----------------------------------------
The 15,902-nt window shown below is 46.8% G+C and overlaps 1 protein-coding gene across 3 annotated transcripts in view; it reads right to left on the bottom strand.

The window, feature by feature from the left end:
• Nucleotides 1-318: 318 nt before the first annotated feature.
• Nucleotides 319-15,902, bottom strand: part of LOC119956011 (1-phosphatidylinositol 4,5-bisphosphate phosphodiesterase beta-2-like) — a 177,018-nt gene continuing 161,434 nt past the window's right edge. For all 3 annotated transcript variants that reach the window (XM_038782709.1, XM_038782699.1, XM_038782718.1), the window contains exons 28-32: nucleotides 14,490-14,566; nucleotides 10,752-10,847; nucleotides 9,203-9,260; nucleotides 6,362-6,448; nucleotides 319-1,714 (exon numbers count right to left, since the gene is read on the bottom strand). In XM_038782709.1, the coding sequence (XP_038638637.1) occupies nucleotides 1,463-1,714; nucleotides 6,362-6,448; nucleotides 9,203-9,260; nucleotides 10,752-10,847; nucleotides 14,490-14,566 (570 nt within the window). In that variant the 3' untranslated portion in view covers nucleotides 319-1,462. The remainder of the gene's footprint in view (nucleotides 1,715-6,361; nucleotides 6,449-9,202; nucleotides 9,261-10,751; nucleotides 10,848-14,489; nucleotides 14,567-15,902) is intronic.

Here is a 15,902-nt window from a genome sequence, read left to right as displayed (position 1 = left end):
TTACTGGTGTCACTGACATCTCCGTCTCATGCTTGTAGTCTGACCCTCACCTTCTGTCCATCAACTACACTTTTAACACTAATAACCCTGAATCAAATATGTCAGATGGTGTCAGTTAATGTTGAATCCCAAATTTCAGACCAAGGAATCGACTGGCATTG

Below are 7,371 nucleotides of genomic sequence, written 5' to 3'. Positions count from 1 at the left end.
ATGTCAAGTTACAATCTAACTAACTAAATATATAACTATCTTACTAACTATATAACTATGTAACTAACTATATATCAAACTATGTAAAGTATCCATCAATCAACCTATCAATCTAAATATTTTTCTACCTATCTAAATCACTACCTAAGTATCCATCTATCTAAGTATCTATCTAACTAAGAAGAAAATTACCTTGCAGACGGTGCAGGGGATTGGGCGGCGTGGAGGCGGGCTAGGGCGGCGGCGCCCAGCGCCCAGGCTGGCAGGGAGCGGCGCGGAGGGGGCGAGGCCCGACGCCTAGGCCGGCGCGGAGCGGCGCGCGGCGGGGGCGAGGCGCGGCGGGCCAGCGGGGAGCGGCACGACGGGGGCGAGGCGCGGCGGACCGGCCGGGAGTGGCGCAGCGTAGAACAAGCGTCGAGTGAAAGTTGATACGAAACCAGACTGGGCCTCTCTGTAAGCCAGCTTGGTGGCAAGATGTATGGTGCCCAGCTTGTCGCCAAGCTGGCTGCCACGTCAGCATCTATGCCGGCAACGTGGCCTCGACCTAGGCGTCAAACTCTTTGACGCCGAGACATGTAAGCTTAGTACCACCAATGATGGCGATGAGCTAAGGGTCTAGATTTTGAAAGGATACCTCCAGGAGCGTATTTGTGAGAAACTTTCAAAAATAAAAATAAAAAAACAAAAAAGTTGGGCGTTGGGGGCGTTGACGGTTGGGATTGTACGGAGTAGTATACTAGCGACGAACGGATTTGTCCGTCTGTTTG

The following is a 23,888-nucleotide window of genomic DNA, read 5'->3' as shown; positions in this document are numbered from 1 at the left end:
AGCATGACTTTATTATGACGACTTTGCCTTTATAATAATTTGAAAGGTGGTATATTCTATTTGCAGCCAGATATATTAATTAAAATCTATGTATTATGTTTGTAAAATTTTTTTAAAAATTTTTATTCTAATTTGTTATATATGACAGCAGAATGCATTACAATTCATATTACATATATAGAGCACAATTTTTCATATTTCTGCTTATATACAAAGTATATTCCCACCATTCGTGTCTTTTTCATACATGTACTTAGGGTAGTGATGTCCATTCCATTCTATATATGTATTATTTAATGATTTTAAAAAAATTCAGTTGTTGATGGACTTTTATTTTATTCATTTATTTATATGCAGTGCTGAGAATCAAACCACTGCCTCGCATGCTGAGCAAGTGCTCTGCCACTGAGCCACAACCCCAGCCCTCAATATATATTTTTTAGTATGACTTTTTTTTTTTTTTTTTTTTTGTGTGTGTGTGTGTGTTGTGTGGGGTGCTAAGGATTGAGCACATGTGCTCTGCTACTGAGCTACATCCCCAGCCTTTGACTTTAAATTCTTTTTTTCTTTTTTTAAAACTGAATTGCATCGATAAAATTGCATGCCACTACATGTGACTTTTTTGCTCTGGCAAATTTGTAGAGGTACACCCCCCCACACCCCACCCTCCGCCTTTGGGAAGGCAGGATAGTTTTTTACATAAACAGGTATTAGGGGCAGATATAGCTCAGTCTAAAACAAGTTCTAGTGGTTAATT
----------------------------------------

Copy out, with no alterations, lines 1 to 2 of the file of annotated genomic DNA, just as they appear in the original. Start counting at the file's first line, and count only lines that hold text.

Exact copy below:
The 15,902-nt window shown below is 46.8% G+C and overlaps 1 protein-coding gene across 3 annotated transcripts in view; it reads right to left on the bottom strand.

The window, feature by feature from the left end: